snmpd -- SNMP daemon


/etc/snmpd [ -v log_level ]


snmpd is the Internet Simple Network Management Protocol (SNMP) server process. It is also commonly referred to as the SNMP agent. It also functions as an SMUX server. This process listens on the UDP port 161, (specified in the ``snmp'' service specification) for incoming SNMP requests. snmpd also listens on the TCP port 199 (specified in the ``smux'' service specification) for incoming connect requests from the SMUX peers and various other TCP end-points connected to SMUX peers to exchange SMUX PDUs. For service specifications see services(SFF).

snmpd uses four configuration files. They are /etc/snmpd.conf, /etc/snmpd.comm, /etc/snmpd.trap, and /etc/snmpd.peers. /etc/snmpd.conf is read to initialize the elements in the system group and the SMUX reserved subtrees. The two files /etc/snmpd.comm and /etc/snmpd.trap are used to initialize the lists of systems in the communities that will be allowed to access the Management Information Base on the local system. /etc/snmpd.peers is used to authenticate open requests from potential SMUX peers. See snmpd.conf(SFF), snmpd.comm(SFF), snmpd.trap(SFF) and snmpd.peers(SFF) for more information on the formats and uses of these files.

snmpd, by default, logs information regarding its operation to its log file /usr/adm/snmpd.log. If the -v option is specified on the snmpd command line, snmpd logs this information to standard output instead of its log file. You can select the amount and kind of information which snmpd logs by specifying one of four log levels (0, 1, 2, or 3). The lowest level (0) logs minimal information, while each higher level adds more information to what is logged by the lower levels. When invoked without the -v option, snmpd logs at the lowest level (0). When specifying the -v option, the user must set the log_level to 0, 1, 2, or 3. After snmpd is invoked, the log_level can be increased or decreased by sending it the signals SIGUSR1 and SIGUSR2, respectively (see ``Signal processing'' below).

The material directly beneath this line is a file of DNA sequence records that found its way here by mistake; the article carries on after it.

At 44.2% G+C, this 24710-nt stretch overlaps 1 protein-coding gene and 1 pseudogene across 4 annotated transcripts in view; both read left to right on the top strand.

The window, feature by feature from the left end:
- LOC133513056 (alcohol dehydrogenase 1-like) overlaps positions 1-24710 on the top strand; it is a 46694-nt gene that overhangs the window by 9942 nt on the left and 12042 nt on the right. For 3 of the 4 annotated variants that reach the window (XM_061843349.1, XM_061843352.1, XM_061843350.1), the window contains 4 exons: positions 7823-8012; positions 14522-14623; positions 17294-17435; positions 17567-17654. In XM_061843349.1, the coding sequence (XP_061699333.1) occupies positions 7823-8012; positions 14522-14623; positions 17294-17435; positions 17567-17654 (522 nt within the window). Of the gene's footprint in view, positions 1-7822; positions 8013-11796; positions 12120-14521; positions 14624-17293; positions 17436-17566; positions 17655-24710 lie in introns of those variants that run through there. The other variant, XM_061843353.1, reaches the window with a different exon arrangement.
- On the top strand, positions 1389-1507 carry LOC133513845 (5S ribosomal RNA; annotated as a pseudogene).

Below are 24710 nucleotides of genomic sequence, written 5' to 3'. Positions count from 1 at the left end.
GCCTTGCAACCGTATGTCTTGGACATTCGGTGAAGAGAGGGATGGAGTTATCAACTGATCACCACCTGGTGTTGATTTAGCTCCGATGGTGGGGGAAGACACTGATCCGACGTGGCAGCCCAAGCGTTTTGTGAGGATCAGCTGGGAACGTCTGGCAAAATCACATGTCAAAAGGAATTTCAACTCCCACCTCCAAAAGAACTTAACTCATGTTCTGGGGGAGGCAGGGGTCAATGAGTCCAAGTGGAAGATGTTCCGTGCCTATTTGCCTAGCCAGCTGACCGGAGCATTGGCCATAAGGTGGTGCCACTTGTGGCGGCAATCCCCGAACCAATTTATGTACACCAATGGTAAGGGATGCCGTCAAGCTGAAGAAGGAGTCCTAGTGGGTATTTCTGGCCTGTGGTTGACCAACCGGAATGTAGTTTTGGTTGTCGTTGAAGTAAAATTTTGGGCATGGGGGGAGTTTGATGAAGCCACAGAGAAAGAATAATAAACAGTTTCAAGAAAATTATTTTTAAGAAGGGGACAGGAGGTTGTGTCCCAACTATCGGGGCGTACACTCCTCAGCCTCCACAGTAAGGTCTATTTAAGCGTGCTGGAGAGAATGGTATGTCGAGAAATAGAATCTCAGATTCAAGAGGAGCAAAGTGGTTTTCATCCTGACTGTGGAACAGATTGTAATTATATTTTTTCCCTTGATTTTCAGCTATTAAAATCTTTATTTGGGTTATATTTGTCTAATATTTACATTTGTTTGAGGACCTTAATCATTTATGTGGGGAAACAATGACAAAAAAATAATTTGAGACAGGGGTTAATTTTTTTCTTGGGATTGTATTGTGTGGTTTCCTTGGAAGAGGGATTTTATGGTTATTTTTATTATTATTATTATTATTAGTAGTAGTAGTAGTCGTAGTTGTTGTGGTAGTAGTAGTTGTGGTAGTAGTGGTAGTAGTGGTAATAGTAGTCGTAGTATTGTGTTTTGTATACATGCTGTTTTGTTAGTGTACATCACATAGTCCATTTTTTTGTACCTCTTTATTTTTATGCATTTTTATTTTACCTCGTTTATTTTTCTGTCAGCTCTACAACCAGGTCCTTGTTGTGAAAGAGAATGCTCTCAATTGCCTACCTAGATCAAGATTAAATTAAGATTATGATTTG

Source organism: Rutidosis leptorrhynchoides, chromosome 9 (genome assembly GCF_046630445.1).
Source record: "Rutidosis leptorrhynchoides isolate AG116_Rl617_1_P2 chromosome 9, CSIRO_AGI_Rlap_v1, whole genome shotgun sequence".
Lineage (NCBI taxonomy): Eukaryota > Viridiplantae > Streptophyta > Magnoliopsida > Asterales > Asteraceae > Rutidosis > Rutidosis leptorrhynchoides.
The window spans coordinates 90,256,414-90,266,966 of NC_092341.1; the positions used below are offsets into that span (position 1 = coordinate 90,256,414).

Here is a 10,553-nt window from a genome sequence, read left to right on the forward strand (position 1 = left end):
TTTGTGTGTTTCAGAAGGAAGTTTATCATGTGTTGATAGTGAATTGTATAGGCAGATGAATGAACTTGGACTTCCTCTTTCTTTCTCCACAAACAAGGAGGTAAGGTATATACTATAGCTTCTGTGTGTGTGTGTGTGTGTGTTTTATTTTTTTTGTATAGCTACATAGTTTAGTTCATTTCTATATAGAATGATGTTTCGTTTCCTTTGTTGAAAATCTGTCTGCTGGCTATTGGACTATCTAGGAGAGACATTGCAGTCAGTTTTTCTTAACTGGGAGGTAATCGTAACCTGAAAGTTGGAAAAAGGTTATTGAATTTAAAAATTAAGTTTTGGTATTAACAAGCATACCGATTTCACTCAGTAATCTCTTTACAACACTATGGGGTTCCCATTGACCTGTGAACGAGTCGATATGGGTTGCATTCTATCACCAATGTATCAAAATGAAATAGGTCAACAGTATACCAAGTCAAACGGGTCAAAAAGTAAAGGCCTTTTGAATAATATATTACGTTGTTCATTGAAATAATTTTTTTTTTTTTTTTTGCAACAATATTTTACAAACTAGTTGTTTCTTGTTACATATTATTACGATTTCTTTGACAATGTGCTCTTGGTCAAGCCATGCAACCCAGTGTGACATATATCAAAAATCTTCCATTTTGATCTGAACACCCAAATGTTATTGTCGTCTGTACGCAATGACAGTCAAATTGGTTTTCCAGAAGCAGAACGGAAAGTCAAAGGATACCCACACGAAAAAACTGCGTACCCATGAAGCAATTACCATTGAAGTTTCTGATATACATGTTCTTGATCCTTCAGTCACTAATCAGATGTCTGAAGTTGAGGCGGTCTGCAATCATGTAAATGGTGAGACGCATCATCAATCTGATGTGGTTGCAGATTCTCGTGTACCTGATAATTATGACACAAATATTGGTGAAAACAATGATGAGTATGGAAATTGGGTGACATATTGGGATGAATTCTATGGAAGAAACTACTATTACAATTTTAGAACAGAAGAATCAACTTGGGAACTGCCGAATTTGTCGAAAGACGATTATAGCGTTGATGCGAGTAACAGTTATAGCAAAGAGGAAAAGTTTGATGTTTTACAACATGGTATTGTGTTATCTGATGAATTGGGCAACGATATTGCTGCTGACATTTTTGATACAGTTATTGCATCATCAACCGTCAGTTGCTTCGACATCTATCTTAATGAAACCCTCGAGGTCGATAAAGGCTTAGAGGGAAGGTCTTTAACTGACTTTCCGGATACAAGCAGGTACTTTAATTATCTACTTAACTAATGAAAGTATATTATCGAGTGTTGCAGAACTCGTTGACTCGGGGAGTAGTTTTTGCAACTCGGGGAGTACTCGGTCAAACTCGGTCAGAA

The SNMP agent generates Trap PDUs when it notices any exceptional conditions. The /etc/snmpd.trap file is used to determine the recipients of these messages.

When the SNMP agent starts up, it generates a coldStart trap PDU. It also generates a coldStart trap PDU whenever it is re-configured. It generates a warmStart trap PDU whenever it reinitializes itself with no changes in its configuration. It generates linkUp and linkDown trap PDUs whenever an interface comes up or goes down, respectively. It generates an authenticationFailure trap PDU whenever it receives a packet which fails the authentication check.

Signal processing

snmpd catches the following signals and does special processing.

Causes snmpd to re-read the configuration files. snmpd performs a clean-up of all the previously allocated data structures if it has successfully re-read the configuration files. Upon successful re-configuration, the agent generates a coldStart trap.

Raises the log level by one, increasing the amount of log information output to the log file or standard output.

Lowers the log level by one, decreasing the amount of log information output to the log file or standard output.



See also

getid(ADMN), getmany(ADMN), getmet(ADMN), getnext(ADMN), getone(ADMN), getroute(ADMN), getsub(ADMN), setany(ADMN), snmpd.conf(SFF), snmpd.comm(SFF), snmpd.peers(SFF), snmpd.trap(SFF), snmpstat(ADMN), trap_rece(ADMN), trap_send(ADMN)

Standards conformance

snmpd is conformant with:

RFC 1155 (STD 16), RFC 1156, RFC 1157 (STD 15), RFC 1213 (STD 17), RFC 1227, RFC 1231, RFC 1354, RFC 1398, RFC 1389, RFC 1471, RFC 1473

© 2003 Caldera International, Inc. All rights reserved.
SCO OpenServer Release 5.0.7 -- 11 February 2003